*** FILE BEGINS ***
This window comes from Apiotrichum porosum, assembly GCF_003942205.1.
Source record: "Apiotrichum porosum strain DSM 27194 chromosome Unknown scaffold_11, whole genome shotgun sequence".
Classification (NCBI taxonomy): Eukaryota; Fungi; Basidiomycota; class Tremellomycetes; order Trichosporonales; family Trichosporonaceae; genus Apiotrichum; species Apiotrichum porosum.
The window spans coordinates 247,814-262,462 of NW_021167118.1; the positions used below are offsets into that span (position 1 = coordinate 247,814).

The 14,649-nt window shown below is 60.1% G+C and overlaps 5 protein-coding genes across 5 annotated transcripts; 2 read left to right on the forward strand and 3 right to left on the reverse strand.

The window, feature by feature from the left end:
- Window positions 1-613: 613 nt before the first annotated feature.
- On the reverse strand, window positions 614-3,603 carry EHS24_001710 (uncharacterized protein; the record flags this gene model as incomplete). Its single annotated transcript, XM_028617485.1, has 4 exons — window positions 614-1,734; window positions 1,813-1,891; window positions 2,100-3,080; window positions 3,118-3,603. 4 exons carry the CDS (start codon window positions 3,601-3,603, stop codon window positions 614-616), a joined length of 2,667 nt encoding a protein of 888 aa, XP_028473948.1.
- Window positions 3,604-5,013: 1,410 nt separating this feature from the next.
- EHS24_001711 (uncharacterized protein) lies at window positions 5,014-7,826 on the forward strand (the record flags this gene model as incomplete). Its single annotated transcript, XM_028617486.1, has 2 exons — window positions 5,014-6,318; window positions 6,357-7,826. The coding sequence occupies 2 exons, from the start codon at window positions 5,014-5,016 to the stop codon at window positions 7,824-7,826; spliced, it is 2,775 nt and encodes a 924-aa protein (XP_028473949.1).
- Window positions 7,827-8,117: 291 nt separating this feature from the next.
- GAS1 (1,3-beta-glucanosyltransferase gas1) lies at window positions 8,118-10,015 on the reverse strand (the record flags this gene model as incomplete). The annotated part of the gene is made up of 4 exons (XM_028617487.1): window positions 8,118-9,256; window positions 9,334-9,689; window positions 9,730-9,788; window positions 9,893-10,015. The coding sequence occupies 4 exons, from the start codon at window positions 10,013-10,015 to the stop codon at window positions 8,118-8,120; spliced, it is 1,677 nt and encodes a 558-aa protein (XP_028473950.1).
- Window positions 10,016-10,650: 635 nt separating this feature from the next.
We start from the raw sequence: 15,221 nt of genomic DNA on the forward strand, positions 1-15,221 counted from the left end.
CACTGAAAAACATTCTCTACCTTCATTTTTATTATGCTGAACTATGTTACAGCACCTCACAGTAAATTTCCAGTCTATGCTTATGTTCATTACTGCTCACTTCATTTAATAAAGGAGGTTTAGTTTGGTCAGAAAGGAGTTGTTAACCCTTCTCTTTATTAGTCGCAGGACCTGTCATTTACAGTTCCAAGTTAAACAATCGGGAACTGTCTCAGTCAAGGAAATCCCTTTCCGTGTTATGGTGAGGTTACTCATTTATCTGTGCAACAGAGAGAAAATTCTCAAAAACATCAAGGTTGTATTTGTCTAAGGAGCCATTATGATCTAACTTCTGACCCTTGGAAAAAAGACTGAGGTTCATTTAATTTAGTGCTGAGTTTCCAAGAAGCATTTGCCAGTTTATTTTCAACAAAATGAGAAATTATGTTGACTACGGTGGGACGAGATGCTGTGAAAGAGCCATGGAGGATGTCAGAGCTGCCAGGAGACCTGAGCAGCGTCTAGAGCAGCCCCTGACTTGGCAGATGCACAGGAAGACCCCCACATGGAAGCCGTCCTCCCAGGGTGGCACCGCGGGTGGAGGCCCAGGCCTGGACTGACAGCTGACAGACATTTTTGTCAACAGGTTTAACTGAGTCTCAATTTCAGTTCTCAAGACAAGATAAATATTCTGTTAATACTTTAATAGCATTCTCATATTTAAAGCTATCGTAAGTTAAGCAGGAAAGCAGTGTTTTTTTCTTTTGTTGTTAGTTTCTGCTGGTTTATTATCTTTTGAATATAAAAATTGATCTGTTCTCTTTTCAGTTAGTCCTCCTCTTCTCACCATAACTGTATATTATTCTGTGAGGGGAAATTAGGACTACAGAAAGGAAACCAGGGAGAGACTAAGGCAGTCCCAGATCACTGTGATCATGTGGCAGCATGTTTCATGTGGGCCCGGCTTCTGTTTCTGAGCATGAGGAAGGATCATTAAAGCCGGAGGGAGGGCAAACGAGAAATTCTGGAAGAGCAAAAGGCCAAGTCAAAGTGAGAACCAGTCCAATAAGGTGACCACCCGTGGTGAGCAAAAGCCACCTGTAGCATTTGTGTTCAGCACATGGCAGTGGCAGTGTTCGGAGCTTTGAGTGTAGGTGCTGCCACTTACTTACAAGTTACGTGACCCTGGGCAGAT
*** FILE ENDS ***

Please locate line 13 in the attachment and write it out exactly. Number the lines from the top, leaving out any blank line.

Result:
- Window positions 10,016-10,650: 635 nt separating this feature from the next.